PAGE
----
“What can gay men teach straight men about sexuality?” he muses. “I suppose they can teach them to understand that it’s not about possession. We use terms in the straight world that are semantically unfortunate. We say that women ‘gave it up’ or ‘put out’ and that men ‘get laid’ or ‘got some,’ and although the gay community does often use that same slang, it doesn’t carry the same connotation, historical or otherwise. I feel like the gay community’s sexuality is about sharing and meeting and not giving something up or taking sex from someone.”
“I think gay men are much more comfortable really expressing themselves, where I see a lot of straight men trying to fit these tired old moulds of masculinity,” Alvarez says. “The way I see it, sexuality isn’t a matter of putting on a facade to attract potential partners, but it’s really more a matter of being open and vulnerable — showing people who you are. I think that’s what us straights can really learn, is to be comfortable with who we are and stop putting on a front.”
The fag stag/gay relationship isn’t just about gay men teaching straight guys a thing or two; it goes both ways. For Conor Topley, the straight men in his life have taught him how to be more confident in his own sexuality.
He and his fag-stag roommate, whom he met at university, can talk about anything: “dating life, politics, career ambitions, sex, the ongoing existential crisis of our generation,” he says. “In a world that does a poor job of making it acceptable for men, especially straight men, to be vulnerable, my roommate’s ability to be forthcoming with his emotions has not only been refreshing, but is also a great reminder to bring my guard down and share more openly.
“Good chat is one thing, but his actions speak more than words,” he says. “If I have a gaggle of gays over, [he] joins in on the banter. Although meek at times, he comfortably navigates conversations, which range in topics from Grindr etiquette to Beyoncé’s Rise to Supreme.”
Just as fag stags maintain there are no sexual feelings beneath the surface of their friendships with gay men, gay guys profess to be equally disinterested.
“All my relationships with straight men are riddled with sexual tension and a longing for something that will never come to pass,” Topley jokes sarcastically. He admits to having had feelings for some straight male friends in the past but doesn’t see “anything wrong with crushing on someone,” although “acting on that crush when there hasn’t been clear permission to proceed seems like an obvious no-no” and isn’t worth sacrificing his meaningful friendships.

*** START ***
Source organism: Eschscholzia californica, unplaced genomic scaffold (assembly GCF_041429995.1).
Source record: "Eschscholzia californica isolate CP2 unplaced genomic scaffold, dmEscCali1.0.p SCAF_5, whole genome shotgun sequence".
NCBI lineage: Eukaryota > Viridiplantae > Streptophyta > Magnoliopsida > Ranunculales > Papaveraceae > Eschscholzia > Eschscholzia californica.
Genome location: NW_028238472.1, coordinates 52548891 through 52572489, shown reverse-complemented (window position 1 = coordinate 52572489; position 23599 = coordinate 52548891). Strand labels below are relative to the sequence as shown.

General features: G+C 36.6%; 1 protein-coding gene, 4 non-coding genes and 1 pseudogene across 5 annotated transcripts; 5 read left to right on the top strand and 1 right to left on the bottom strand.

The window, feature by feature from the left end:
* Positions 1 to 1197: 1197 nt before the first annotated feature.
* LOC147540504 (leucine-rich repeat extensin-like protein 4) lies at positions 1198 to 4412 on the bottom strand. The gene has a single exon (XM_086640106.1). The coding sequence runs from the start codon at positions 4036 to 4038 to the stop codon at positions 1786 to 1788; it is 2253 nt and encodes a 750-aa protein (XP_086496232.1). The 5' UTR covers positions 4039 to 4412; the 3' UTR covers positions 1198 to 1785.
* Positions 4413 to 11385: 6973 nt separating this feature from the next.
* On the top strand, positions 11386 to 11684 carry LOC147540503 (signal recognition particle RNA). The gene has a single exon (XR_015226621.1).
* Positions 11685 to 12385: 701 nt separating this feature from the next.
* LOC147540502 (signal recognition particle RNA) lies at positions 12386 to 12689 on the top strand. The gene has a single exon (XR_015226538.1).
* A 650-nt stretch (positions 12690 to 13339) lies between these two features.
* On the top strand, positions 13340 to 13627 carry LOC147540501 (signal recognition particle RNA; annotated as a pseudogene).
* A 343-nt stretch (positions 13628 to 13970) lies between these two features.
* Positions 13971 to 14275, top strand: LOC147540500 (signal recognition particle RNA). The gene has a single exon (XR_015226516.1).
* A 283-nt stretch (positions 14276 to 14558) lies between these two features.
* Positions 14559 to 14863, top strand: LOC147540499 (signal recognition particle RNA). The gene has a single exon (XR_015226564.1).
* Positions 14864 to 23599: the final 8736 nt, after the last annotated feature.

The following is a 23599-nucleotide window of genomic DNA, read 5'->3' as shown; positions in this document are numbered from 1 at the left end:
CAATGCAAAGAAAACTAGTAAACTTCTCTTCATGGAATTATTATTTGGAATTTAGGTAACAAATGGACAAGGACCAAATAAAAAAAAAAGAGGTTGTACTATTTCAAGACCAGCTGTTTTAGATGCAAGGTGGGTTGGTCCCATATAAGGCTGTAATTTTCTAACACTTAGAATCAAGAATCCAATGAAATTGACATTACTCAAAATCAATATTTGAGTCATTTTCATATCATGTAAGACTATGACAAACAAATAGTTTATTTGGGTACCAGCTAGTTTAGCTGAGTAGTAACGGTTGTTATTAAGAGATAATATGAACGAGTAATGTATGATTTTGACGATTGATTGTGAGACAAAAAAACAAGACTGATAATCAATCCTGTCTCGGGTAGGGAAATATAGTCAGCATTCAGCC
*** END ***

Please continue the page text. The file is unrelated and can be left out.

For Ellis’s drag debutante McMullin, having straight male friends started when he was in the closet.
“I always had straight friends growing up because I grew up pretending to be straight,” he says. “I was around them all the time. Most of my friends were girls, but I’d be around their boyfriends, or my brother’s friends would be over, and he’s straight. That’s when I became comfortable around them.”
Today, McMullin believes the key to a successful friendship with a straight guy is a good sense of humour, an open mind and playfulness.
“As long as they’re not threatened,” he says. “I have some straight friends, and you can kind of tell that they get a little weird sometimes. Something will click in them and you’ll even see it in their face — if they think you’re hitting on them or getting a little too ‘gay.’ But Owen, and a lot of people I know who are really comfortable with their sexuality, can laugh it off and play along with it.”
That comfort level is essential, he says, because “no one should feel they have to be anyone else. I’m not going to stop talking about celebrities and the clothes I bought! I am who am I, especially when we’re drinking and getting crazy. I’m not going to change.”
A true fag stag wouldn’t want it any other way. “Getting crazy” with their gay friends is a part of the appeal. “Man, some of the things that have happened in the green room at The Cobalt on Saturday nights,” Risk says. “I’ve had my pants pulled down and held down by like four [gay guys]. I have a good sense of humour about myself. If it’s from people I know, I just eat up. It’s fine. It’s flattering, but also it’s just fun. To me that’s what going out is about: you’re going on weird little adventures and saying yes instead of no.”